In an evening united by poets and music, the MSO reminded us how art can serve as a warning against war.
‘My subject is War, and the pity of War. The Poetry is in the pity…All a poet can do today is warn.’ Wilfred Owen’s words were written by composer Benjamin Britten on the front page of the score of War Requiem. In these days of hero worship and glorification, the pity—the realities in the stories of war are often forgotten but they underlined the Melbourne Symphony Orchestra’s commemorative program of the Great War.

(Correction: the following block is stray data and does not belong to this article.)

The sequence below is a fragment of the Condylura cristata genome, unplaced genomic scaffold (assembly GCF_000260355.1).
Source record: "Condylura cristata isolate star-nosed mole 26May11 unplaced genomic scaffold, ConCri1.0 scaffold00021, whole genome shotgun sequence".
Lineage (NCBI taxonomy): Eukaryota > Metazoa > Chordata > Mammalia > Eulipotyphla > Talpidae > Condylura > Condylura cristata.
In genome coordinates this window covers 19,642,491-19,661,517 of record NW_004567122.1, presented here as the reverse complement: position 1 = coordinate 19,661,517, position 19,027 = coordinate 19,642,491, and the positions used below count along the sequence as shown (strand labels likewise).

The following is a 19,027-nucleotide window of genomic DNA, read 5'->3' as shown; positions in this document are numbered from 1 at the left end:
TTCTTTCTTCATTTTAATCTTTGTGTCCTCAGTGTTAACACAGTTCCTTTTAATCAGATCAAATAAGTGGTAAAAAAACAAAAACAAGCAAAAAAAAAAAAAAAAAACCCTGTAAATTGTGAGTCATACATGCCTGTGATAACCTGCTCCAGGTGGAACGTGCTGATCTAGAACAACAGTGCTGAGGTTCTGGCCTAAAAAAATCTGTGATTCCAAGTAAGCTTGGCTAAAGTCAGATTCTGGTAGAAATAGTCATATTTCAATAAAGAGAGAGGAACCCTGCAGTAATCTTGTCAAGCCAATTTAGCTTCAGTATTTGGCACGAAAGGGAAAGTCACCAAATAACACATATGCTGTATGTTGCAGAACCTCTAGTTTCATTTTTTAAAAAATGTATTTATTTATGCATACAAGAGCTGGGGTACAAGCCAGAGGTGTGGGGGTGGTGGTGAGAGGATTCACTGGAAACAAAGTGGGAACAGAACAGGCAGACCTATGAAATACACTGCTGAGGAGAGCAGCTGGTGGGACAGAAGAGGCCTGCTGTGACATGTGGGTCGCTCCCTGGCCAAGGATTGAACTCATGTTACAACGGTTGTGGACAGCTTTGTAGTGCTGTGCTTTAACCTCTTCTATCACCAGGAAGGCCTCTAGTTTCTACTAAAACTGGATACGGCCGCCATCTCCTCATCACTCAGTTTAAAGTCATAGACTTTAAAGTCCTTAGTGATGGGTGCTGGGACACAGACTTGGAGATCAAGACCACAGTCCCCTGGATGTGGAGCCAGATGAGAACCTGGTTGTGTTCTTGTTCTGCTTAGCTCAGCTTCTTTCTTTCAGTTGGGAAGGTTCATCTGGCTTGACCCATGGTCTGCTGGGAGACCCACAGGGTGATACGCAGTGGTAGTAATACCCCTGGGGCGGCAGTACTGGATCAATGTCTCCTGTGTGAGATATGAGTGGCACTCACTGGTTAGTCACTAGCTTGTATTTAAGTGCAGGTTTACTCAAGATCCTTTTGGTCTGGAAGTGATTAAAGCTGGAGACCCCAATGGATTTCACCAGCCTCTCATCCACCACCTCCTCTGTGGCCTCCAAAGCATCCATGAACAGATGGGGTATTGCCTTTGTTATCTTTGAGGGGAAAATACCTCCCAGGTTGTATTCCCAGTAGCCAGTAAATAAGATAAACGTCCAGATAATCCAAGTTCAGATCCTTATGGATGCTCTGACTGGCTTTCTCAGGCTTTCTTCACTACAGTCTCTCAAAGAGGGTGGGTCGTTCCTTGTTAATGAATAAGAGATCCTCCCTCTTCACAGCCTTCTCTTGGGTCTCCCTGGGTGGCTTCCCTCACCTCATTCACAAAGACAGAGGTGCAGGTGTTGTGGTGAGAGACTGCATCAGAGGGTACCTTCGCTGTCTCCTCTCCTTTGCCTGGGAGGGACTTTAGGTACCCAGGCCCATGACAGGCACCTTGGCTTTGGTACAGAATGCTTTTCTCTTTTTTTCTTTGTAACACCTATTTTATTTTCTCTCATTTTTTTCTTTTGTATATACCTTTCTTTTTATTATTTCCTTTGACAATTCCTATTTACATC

The first piece, Elegy, by Australian–born F.S. Kelly is a wonder. Written as a memorial for poet Rupert Brooke, a friend and fellow soldier killed during WWI, Kelly finished Elegy while recovering from wounds he received at Gallipoli. He premiered the piece at 10 Downing St in 1916, before being killed himself at the Battle of the Somme.
The MSO’s performance of Elegy was enrapturing and immediately set the tone for the evening. From sombre though languid beginnings the piece then lifts, like the light fluttering of the wings of birds and ends as if in a dance. A dance of life and death perhaps. It is iconic with both its story and its quiet but powerful embrace, and I’m astounded it’s taken so long for the MSO to perform it.
continue reading the review at Artshub